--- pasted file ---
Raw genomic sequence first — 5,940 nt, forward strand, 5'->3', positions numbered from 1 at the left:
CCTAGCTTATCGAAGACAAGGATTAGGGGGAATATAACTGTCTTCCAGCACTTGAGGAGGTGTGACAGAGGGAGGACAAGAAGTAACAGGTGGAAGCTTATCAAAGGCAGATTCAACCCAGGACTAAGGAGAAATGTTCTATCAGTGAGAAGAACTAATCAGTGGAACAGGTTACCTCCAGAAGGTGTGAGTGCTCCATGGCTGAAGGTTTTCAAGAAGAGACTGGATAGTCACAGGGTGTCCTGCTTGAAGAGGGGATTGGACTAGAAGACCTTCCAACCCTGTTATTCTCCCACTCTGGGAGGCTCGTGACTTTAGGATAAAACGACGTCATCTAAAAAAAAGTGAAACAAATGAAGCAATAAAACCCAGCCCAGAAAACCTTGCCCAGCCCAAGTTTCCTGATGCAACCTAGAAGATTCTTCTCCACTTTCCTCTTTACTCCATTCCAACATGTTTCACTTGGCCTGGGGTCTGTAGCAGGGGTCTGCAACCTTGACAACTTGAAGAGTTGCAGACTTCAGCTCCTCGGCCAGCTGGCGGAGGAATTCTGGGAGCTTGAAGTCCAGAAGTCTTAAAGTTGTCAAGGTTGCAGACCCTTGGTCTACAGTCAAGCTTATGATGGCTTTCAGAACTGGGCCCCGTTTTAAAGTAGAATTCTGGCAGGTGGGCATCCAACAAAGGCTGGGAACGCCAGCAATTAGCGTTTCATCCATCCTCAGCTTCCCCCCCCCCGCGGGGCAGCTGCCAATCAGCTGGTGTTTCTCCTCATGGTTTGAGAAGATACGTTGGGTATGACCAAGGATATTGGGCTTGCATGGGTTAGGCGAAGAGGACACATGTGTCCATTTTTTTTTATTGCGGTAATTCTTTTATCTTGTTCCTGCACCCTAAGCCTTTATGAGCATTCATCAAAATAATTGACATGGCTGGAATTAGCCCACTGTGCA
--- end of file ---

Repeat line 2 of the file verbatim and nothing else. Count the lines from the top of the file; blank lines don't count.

CCTAGCTTATCGAAGACAAGGATTAGGGGGAATATAACTGTCTTCCAGCACTTGAGGAGGTGTGACAGAGGGAGGACAAGAAGTAACAGGTGGAAGCTTATCAAAGGCAGATTCAACCCAGGACTAAGGAGAAATGTTCTATCAGTGAGAAGAACTAATCAGTGGAACAGGTTACCTCCAGAAGGTGTGAGTGCTCCATGGCTGAAGGTTTTCAAGAAGAGACTGGATAGTCACAGGGTGTCCTGCTTGAAGAGGGGATTGGACTAGAAGACCTTCCAACCCTGTTATTCTCCCACTCTGGGAGGCTCGTGACTTTAGGATAAAACGACGTCATCTAAAAAAAAGTGAAACAAATGAAGCAATAAAACCCAGCCCAGAAAACCTTGCCCAGCCCAAGTTTCCTGATGCAACCTAGAAGATTCTTCTCCACTTTCCTCTTTACTCCATTCCAACATGTTTCACTTGGCCTGGGGTCTGTAGCAGGGGTCTGCAACCTTGACAACTTGAAGAGTTGCAGACTTCAGCTCCTCGGCCAGCTGGCGGAGGAATTCTGGGAGCTTGAAGTCCAGAAGTCTTAAAGTTGTCAAGGTTGCAGACCCTTGGTCTACAGTCAAGCTTATGATGGCTTTCAGAACTGGGCCCCGTTTTAAAGTAGAATTCTGGCAGGTGGGCATCCAACAAAGGCTGGGAACGCCAGCAATTAGCGTTTCATCCATCCTCAGCTTCCCCCCCCCCGCGGGGCAGCTGCCAATCAGCTGGTGTTTCTCCTCATGGTTTGAGAAGATACGTTGGGTATGACCAAGGATATTGGGCTTGCATGGGTTAGGCGAAGAGGACACATGTGTCCATTTTTTTTTATTGCGGTAATTCTTTTATCTTGTTCCTGCACCCTAAGCCTTTATGAGCATTCATCAAAATAATTGACATGGCTGGAATTAGCCCACTGTGCA